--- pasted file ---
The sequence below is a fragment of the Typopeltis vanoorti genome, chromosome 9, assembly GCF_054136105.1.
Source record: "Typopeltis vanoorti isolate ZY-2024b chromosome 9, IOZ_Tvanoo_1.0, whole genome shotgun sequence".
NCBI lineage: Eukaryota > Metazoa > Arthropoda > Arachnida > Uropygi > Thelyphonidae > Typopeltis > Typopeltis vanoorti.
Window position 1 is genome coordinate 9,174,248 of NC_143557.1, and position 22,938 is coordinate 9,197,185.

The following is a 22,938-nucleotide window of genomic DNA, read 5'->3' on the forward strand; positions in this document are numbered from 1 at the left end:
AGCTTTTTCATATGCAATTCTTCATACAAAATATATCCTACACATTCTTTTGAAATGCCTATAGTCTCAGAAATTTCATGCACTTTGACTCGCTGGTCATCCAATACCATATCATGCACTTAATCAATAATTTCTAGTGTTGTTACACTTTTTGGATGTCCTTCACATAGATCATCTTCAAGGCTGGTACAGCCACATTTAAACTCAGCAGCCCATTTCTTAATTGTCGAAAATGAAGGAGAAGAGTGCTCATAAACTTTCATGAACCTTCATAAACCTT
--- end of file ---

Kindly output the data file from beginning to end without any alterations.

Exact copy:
The sequence below is a fragment of the Typopeltis vanoorti genome, chromosome 9, assembly GCF_054136105.1.
Source record: "Typopeltis vanoorti isolate ZY-2024b chromosome 9, IOZ_Tvanoo_1.0, whole genome shotgun sequence".
NCBI lineage: Eukaryota > Metazoa > Arthropoda > Arachnida > Uropygi > Thelyphonidae > Typopeltis > Typopeltis vanoorti.
Window position 1 is genome coordinate 9,174,248 of NC_143557.1, and position 22,938 is coordinate 9,197,185.

The following is a 22,938-nucleotide window of genomic DNA, read 5'->3' on the forward strand; positions in this document are numbered from 1 at the left end:
AGCTTTTTCATATGCAATTCTTCATACAAAATATATCCTACACATTCTTTTGAAATGCCTATAGTCTCAGAAATTTCATGCACTTTGACTCGCTGGTCATCCAATACCATATCATGCACTTAATCAATAATTTCTAGTGTTGTTACACTTTTTGGATGTCCTTCACATAGATCATCTTCAAGGCTGGTACAGCCACATTTAAACTCAGCAGCCCATTTCTTAATTGTCGAAAATGAAGGAGAAGAGTGCTCATAAACTTTCATGAACCTTCATAAACCTT